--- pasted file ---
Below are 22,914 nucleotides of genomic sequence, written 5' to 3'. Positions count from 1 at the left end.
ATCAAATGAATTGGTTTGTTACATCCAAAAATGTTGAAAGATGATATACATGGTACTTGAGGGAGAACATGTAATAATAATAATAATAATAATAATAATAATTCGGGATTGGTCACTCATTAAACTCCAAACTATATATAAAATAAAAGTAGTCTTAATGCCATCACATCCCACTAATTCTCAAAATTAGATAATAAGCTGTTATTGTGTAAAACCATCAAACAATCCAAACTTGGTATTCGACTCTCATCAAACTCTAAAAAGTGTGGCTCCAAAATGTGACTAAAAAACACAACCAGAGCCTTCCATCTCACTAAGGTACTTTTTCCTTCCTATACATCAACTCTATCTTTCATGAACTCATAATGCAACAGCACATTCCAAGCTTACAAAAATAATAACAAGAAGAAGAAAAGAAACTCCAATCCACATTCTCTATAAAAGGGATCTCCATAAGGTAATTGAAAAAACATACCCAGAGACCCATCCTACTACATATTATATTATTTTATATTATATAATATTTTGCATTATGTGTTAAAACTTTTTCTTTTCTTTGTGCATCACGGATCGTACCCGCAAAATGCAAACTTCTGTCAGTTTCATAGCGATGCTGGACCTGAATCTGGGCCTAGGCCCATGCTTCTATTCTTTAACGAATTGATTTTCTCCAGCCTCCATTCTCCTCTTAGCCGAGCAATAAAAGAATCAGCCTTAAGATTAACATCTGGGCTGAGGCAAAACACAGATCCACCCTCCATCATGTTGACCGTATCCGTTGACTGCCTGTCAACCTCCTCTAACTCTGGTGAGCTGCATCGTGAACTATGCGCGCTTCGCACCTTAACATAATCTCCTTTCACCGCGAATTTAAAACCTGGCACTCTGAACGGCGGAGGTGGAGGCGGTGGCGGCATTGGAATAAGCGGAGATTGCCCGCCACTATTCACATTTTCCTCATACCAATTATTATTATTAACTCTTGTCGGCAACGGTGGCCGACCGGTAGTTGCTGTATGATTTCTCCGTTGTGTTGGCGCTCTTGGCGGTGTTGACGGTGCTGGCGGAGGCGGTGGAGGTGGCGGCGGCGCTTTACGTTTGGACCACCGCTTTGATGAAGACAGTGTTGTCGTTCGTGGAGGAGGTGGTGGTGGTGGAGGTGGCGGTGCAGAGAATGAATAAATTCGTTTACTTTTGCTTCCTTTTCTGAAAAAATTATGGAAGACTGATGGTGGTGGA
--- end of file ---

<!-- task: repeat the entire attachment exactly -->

Below are 22,914 nucleotides of genomic sequence, written 5' to 3'. Positions count from 1 at the left end.
ATCAAATGAATTGGTTTGTTACATCCAAAAATGTTGAAAGATGATATACATGGTACTTGAGGGAGAACATGTAATAATAATAATAATAATAATAATAATAATTCGGGATTGGTCACTCATTAAACTCCAAACTATATATAAAATAAAAGTAGTCTTAATGCCATCACATCCCACTAATTCTCAAAATTAGATAATAAGCTGTTATTGTGTAAAACCATCAAACAATCCAAACTTGGTATTCGACTCTCATCAAACTCTAAAAAGTGTGGCTCCAAAATGTGACTAAAAAACACAACCAGAGCCTTCCATCTCACTAAGGTACTTTTTCCTTCCTATACATCAACTCTATCTTTCATGAACTCATAATGCAACAGCACATTCCAAGCTTACAAAAATAATAACAAGAAGAAGAAAAGAAACTCCAATCCACATTCTCTATAAAAGGGATCTCCATAAGGTAATTGAAAAAACATACCCAGAGACCCATCCTACTACATATTATATTATTTTATATTATATAATATTTTGCATTATGTGTTAAAACTTTTTCTTTTCTTTGTGCATCACGGATCGTACCCGCAAAATGCAAACTTCTGTCAGTTTCATAGCGATGCTGGACCTGAATCTGGGCCTAGGCCCATGCTTCTATTCTTTAACGAATTGATTTTCTCCAGCCTCCATTCTCCTCTTAGCCGAGCAATAAAAGAATCAGCCTTAAGATTAACATCTGGGCTGAGGCAAAACACAGATCCACCCTCCATCATGTTGACCGTATCCGTTGACTGCCTGTCAACCTCCTCTAACTCTGGTGAGCTGCATCGTGAACTATGCGCGCTTCGCACCTTAACATAATCTCCTTTCACCGCGAATTTAAAACCTGGCACTCTGAACGGCGGAGGTGGAGGCGGTGGCGGCATTGGAATAAGCGGAGATTGCCCGCCACTATTCACATTTTCCTCATACCAATTATTATTATTAACTCTTGTCGGCAACGGTGGCCGACCGGTAGTTGCTGTATGATTTCTCCGTTGTGTTGGCGCTCTTGGCGGTGTTGACGGTGCTGGCGGAGGCGGTGGAGGTGGCGGCGGCGCTTTACGTTTGGACCACCGCTTTGATGAAGACAGTGTTGTCGTTCGTGGAGGAGGTGGTGGTGGTGGAGGTGGCGGTGCAGAGAATGAATAAATTCGTTTACTTTTGCTTCCTTTTCTGAAAAAATTATGGAAGACTGATGGTGGTGGA